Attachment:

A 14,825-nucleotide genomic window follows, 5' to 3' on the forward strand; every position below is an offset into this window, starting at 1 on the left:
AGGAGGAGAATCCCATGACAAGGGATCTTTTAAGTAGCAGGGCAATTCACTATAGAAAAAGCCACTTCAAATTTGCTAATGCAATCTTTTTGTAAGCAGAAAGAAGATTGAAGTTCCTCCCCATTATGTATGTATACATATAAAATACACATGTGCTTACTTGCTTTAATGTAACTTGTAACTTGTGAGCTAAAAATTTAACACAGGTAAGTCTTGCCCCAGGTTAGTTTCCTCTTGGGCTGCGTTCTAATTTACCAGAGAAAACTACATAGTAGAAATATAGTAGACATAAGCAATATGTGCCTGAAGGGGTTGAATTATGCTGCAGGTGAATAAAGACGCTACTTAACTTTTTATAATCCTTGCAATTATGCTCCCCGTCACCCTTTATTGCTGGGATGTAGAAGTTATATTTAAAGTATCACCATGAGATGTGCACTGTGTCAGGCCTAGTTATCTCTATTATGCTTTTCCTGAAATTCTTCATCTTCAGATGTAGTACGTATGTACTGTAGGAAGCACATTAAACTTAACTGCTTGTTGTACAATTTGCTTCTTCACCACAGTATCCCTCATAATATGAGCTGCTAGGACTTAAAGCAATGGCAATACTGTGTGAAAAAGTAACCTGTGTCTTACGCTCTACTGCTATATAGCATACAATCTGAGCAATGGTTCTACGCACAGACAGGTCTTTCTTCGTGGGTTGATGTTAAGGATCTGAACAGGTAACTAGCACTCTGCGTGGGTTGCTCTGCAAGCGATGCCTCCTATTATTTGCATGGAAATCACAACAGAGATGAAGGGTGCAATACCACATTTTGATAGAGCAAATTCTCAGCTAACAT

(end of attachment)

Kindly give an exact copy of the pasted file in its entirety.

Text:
A 14,825-nucleotide genomic window follows, 5' to 3' on the forward strand; every position below is an offset into this window, starting at 1 on the left:
AGGAGGAGAATCCCATGACAAGGGATCTTTTAAGTAGCAGGGCAATTCACTATAGAAAAAGCCACTTCAAATTTGCTAATGCAATCTTTTTGTAAGCAGAAAGAAGATTGAAGTTCCTCCCCATTATGTATGTATACATATAAAATACACATGTGCTTACTTGCTTTAATGTAACTTGTAACTTGTGAGCTAAAAATTTAACACAGGTAAGTCTTGCCCCAGGTTAGTTTCCTCTTGGGCTGCGTTCTAATTTACCAGAGAAAACTACATAGTAGAAATATAGTAGACATAAGCAATATGTGCCTGAAGGGGTTGAATTATGCTGCAGGTGAATAAAGACGCTACTTAACTTTTTATAATCCTTGCAATTATGCTCCCCGTCACCCTTTATTGCTGGGATGTAGAAGTTATATTTAAAGTATCACCATGAGATGTGCACTGTGTCAGGCCTAGTTATCTCTATTATGCTTTTCCTGAAATTCTTCATCTTCAGATGTAGTACGTATGTACTGTAGGAAGCACATTAAACTTAACTGCTTGTTGTACAATTTGCTTCTTCACCACAGTATCCCTCATAATATGAGCTGCTAGGACTTAAAGCAATGGCAATACTGTGTGAAAAAGTAACCTGTGTCTTACGCTCTACTGCTATATAGCATACAATCTGAGCAATGGTTCTACGCACAGACAGGTCTTTCTTCGTGGGTTGATGTTAAGGATCTGAACAGGTAACTAGCACTCTGCGTGGGTTGCTCTGCAAGCGATGCCTCCTATTATTTGCATGGAAATCACAACAGAGATGAAGGGTGCAATACCACATTTTGATAGAGCAAATTCTCAGCTAACAT